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Useful Stats: 5-year state industry profiles, 2018-2022

February 01, 2024
By: Conor Gowder

The United States has one of the most diversified economies of any nation, yet also the most dynamic; over the past five years, from 2018 through 2022, the U.S.’ agriculture, forestry, fishing, and hunting industry has grown 53%, while other industries such as manufacturing and construction have grown at a slower pace—17% and 23% respectively—compared to a 25% increase in overall gross domestic product.

Economies differ greatly from state to state, in terms of size and composition. This edition of Useful Stats uses U.S. Bureau of Economic Analysis (BEA) data[1] to explore a breakdown of changes in industry gross domestic product (GDP) for each state and Washington, D.C. over the 5 years from 2018 to 2022, which provides a snapshot of state’s economies prior to and after the pandemic.


State industry GDP profiles

Over the five years from 2018 through 2022, the U.S.’ largest industry by GDP has remained finance, insurance, real estate, rental, and leasing, with a 2022 value of $5.3 trillion, followed by professional and business services ($3.3 trillion), manufacturing ($2.6 trillion), and educational services, health care, and social assistance ($2.1 trillion). These four industries have consistently held their respective spots at the top.

However, not all states mirror this pattern. Rather, many follow a different allocation across the various industries.

For example, in 2022, Alaska, North Dakota, West Virginia, and Wyoming’s largest industry GDPs were all in mining, quarrying, and oil and gas extraction, while others like Washington, D.C. and Virginia have a concentration in professional and business services.

Other states, such as Delaware and New York, have extreme concentrations in a single industry, with 39% and 41% of their respective GDPs in 2022 attributable to the finance, insurance, real estate, rental, and leasing industry.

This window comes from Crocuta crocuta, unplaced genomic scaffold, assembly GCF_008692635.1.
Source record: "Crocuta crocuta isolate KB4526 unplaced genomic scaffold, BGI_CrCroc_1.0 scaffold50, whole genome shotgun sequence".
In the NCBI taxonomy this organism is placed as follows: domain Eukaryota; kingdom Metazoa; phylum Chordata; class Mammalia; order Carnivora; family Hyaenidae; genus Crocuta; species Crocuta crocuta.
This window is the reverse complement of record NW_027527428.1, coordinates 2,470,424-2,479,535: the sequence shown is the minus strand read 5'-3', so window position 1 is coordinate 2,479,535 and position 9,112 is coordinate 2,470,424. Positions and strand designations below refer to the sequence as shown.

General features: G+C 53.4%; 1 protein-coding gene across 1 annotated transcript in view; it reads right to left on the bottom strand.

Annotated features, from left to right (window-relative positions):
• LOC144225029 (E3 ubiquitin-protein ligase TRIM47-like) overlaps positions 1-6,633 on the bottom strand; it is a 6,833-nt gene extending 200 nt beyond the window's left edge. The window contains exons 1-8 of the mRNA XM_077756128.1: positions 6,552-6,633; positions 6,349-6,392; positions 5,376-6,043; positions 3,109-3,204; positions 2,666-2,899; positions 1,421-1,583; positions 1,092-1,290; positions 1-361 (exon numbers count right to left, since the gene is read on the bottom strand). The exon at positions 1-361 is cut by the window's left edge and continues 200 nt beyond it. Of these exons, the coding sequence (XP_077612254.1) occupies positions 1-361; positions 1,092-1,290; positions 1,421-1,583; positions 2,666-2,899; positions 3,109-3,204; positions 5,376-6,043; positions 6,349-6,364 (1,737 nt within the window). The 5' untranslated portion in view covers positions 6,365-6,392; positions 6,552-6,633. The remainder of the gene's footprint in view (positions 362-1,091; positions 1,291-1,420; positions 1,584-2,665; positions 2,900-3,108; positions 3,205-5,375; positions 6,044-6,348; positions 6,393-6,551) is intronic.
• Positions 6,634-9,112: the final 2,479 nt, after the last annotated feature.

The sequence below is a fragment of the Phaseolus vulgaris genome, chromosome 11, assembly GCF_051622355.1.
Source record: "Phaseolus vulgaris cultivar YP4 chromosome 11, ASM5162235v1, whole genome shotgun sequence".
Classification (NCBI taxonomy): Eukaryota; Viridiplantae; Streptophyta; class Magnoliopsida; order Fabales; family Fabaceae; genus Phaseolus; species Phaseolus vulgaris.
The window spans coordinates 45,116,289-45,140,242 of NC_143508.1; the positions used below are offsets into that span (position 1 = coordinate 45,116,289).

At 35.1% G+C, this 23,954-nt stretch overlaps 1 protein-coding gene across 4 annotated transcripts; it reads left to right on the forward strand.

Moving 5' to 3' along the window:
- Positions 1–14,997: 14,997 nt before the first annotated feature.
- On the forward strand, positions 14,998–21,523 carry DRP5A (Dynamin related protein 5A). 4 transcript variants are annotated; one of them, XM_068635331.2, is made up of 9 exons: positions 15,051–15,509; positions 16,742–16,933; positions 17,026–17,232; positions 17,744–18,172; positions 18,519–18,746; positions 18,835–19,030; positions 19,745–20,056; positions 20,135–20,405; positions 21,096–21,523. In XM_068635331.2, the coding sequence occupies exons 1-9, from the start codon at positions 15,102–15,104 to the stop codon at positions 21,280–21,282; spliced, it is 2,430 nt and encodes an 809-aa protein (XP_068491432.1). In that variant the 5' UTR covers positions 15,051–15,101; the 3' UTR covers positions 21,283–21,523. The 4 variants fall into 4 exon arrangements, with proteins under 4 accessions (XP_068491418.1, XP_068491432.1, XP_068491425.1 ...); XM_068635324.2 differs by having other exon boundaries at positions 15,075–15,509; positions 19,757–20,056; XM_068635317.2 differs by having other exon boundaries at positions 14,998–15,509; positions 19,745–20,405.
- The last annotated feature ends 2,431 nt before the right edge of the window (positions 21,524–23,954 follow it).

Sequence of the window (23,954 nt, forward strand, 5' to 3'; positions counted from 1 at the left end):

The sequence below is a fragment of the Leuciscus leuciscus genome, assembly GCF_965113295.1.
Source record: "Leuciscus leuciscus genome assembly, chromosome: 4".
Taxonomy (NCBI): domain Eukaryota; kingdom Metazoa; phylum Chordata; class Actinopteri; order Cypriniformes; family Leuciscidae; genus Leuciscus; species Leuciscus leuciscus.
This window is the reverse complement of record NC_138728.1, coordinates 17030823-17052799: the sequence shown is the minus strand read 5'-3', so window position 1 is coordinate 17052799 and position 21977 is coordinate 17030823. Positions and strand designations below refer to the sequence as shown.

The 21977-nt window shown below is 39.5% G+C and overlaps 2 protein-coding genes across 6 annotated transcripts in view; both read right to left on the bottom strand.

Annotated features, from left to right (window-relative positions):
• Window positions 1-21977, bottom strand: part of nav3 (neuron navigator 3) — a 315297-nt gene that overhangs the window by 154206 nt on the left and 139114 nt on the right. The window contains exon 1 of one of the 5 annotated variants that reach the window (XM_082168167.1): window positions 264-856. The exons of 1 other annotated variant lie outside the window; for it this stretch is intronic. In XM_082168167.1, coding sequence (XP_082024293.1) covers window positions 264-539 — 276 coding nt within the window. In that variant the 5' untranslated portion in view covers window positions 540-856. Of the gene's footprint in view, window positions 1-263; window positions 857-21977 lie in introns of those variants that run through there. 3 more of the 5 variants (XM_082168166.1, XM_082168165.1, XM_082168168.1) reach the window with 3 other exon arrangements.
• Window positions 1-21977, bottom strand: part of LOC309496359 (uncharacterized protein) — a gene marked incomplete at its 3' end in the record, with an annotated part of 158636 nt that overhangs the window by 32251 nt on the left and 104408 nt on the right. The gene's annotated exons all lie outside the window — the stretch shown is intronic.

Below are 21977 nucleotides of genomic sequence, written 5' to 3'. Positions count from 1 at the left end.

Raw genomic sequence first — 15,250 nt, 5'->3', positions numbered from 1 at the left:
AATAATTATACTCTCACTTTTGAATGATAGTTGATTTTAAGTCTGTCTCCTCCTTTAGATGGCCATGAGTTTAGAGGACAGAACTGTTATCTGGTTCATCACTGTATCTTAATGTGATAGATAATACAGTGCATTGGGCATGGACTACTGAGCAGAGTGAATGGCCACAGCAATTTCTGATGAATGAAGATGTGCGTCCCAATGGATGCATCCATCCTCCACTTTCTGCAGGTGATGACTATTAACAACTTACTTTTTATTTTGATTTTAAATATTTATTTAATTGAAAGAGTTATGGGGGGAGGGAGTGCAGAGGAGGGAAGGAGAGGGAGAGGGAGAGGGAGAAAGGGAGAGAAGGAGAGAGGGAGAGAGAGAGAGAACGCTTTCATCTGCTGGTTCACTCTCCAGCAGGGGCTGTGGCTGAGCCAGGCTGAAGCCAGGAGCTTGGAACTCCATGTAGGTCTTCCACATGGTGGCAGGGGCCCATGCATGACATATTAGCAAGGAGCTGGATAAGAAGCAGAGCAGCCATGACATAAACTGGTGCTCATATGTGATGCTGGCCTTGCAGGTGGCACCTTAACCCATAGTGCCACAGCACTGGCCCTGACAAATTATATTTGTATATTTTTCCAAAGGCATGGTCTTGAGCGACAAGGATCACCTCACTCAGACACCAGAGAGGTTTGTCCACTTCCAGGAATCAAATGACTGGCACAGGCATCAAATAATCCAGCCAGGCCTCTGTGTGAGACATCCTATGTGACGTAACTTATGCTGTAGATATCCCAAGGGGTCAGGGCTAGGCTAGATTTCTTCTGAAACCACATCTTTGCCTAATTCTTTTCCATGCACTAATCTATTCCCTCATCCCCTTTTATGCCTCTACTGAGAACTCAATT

See Figure 1, at the bottom of the article, for more trends across the U.S., 50 states, and Washington D.C. from 2018-2022.


5-year change in state industry GDP

This section will focus on the manufacturing industry to conserve space. However, data for all available industries will be accessible in each visualization.

The manufacturing industry has grown 17% nationwide over the five years from 2018 through 2022, despite the setbacks and shutdowns of the pandemic.

The 5-year manufacturing growths of twenty-five states and Washington, D.C. surpassed that of the national level (17%), with the greatest increases in Wyoming (68%), North Dakota (46%), and Utah (40%). Additional states with historically large economies, such as Florida (35%), California (22%), Pennsylvania and New York (each 18%), also grew by a larger percentage than the U.S. as a whole and were likely the primary drivers in terms of overall GDP contribution.

In 2022, Washington was the only state below 2018 values (-1%), with a slower recovery following a 20% drop from 2019-2020. Oklahoma, Louisiana, and Hawaii performed similarly but have since surpassed their 2018 values. Note that the majority of states’ (33) manufacturing industries declined between 2019 and 2020—the onset of the pandemic—with nine in the double digits. Despite the pandemic-induced manufacturing declines across most states, nearly all were able to surpass pre-pandemic values in a relatively short timeframe.

Figure 2, below, shows each state’s 5-year percent change in industry GDP from 2018 through 2022.

Figure 2: Percentage change in industry GDPs for each state, 2018-2022.



[1] Industry data, provided by BEA, is available for the following industries: agriculture, forestry, fishing and hunting; utilities; mining, quarrying, and oil and gas extraction; transportation and warehousing; retail trade; information; professional and business services; arts, entertainment, recreation, accommodation, and food services; wholesale trade; construction; finance, insurance, real estate, rental, and leasing; manufacturing; and educational services, health care, and social services. Learn more about BEA’s industry data here.

useful stats, manufacturing, gdp